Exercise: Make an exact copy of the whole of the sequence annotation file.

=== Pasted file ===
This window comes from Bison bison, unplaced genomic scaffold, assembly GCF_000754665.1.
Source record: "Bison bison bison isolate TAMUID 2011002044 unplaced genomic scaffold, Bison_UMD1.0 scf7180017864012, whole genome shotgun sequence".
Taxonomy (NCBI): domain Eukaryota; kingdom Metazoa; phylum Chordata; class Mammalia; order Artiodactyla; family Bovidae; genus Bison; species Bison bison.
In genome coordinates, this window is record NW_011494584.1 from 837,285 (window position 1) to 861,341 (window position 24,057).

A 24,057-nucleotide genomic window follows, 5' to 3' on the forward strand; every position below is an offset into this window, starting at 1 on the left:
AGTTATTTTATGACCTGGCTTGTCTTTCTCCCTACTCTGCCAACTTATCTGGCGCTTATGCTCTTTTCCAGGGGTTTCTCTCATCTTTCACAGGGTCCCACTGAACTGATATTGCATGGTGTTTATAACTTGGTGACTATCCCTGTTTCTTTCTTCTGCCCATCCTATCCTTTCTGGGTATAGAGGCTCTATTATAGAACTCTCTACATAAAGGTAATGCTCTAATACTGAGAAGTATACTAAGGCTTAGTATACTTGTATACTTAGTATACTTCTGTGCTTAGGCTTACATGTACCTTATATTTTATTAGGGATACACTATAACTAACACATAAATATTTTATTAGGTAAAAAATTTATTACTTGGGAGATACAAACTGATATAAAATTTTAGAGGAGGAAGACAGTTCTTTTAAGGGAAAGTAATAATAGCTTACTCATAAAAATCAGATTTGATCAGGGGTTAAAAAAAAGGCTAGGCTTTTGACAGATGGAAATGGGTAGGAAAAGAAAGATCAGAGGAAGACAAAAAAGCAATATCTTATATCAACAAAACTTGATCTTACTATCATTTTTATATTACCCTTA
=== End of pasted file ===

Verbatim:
This window comes from Bison bison, unplaced genomic scaffold, assembly GCF_000754665.1.
Source record: "Bison bison bison isolate TAMUID 2011002044 unplaced genomic scaffold, Bison_UMD1.0 scf7180017864012, whole genome shotgun sequence".
Taxonomy (NCBI): domain Eukaryota; kingdom Metazoa; phylum Chordata; class Mammalia; order Artiodactyla; family Bovidae; genus Bison; species Bison bison.
In genome coordinates, this window is record NW_011494584.1 from 837,285 (window position 1) to 861,341 (window position 24,057).

A 24,057-nucleotide genomic window follows, 5' to 3' on the forward strand; every position below is an offset into this window, starting at 1 on the left:
AGTTATTTTATGACCTGGCTTGTCTTTCTCCCTACTCTGCCAACTTATCTGGCGCTTATGCTCTTTTCCAGGGGTTTCTCTCATCTTTCACAGGGTCCCACTGAACTGATATTGCATGGTGTTTATAACTTGGTGACTATCCCTGTTTCTTTCTTCTGCCCATCCTATCCTTTCTGGGTATAGAGGCTCTATTATAGAACTCTCTACATAAAGGTAATGCTCTAATACTGAGAAGTATACTAAGGCTTAGTATACTTGTATACTTAGTATACTTCTGTGCTTAGGCTTACATGTACCTTATATTTTATTAGGGATACACTATAACTAACACATAAATATTTTATTAGGTAAAAAATTTATTACTTGGGAGATACAAACTGATATAAAATTTTAGAGGAGGAAGACAGTTCTTTTAAGGGAAAGTAATAATAGCTTACTCATAAAAATCAGATTTGATCAGGGGTTAAAAAAAAGGCTAGGCTTTTGACAGATGGAAATGGGTAGGAAAAGAAAGATCAGAGGAAGACAAAAAAGCAATATCTTATATCAACAAAACTTGATCTTACTATCATTTTTATATTACCCTTA